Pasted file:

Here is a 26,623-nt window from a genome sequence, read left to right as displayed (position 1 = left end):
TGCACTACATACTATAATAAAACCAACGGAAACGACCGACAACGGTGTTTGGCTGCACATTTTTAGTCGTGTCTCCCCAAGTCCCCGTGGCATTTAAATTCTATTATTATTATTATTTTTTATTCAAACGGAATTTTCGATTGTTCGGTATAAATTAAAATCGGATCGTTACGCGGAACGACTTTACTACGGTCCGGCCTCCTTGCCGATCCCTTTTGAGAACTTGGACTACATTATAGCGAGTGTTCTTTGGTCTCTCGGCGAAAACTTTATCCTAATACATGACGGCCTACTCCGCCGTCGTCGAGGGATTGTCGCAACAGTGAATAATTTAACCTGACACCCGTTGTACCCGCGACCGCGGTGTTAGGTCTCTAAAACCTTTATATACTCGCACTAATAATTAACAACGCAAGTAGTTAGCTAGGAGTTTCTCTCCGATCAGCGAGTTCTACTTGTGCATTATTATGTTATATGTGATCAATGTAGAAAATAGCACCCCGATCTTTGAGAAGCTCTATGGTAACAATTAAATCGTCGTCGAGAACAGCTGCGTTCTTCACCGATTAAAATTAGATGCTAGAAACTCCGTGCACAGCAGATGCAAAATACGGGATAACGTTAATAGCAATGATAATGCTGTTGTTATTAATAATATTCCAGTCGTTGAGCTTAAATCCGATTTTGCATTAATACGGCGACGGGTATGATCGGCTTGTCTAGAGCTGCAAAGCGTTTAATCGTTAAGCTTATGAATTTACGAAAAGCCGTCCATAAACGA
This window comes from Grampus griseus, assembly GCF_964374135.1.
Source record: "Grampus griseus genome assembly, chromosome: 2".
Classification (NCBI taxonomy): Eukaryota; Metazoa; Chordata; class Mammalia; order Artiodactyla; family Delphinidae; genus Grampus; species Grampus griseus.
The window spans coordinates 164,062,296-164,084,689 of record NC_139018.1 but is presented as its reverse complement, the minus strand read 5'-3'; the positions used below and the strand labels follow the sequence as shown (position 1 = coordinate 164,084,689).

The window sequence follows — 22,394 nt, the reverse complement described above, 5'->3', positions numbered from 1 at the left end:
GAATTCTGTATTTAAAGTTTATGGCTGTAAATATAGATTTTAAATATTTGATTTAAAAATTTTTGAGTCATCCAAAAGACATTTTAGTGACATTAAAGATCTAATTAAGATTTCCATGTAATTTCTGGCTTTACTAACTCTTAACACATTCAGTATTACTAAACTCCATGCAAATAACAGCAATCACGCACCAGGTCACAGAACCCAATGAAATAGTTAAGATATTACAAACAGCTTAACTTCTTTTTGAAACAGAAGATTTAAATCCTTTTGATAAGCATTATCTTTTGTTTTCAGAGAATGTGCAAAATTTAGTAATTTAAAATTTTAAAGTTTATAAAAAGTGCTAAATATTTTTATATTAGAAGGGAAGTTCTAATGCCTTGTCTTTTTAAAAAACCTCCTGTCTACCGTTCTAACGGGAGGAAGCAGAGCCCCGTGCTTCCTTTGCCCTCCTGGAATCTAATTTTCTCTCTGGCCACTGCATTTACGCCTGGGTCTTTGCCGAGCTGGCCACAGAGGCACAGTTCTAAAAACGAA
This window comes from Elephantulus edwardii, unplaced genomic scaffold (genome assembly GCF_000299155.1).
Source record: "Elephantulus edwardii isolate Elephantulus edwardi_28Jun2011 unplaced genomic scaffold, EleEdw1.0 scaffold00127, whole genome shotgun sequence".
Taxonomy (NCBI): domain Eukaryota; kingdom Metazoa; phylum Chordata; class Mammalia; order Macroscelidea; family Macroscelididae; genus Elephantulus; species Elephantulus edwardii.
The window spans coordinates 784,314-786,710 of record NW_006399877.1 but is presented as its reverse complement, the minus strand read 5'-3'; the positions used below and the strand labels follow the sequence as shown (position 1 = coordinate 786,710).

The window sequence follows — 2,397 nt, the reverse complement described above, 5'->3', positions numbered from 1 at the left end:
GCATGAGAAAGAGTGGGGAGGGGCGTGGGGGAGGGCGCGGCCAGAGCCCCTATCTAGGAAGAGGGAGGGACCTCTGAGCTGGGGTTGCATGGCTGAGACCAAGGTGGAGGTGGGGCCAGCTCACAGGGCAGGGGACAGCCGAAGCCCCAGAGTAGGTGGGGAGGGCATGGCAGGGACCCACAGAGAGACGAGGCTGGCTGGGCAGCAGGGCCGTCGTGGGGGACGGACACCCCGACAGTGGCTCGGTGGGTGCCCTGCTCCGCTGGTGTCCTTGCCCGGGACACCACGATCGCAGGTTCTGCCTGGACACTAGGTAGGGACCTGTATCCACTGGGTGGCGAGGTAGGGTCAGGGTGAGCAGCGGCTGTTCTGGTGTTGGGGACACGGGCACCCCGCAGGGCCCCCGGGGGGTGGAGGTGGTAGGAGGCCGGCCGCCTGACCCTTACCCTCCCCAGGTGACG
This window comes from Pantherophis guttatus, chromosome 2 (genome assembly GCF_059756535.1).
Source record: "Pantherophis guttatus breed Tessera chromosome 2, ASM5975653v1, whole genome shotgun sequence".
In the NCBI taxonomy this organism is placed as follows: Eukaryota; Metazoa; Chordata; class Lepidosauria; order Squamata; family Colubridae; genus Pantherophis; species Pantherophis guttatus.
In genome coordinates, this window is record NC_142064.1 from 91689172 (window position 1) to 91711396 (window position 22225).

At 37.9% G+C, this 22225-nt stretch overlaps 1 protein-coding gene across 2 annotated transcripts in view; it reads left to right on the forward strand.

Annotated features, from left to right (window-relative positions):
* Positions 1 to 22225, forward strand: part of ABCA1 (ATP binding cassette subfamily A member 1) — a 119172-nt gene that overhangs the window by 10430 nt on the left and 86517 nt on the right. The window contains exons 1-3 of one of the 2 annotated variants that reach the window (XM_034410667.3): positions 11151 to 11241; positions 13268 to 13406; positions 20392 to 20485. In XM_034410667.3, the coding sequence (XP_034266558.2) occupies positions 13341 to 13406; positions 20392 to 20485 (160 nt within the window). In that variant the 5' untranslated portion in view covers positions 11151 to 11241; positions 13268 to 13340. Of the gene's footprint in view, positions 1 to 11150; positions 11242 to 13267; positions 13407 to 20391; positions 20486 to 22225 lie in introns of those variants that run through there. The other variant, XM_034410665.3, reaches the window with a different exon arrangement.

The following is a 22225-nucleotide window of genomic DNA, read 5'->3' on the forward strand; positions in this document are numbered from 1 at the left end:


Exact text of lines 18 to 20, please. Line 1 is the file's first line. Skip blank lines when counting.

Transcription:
In genome coordinates, this window is record NC_142064.1 from 91689172 (window position 1) to 91711396 (window position 22225).

At 37.9% G+C, this 22225-nt stretch overlaps 1 protein-coding gene across 2 annotated transcripts in view; it reads left to right on the forward strand.

Annotated features, from left to right (window-relative positions):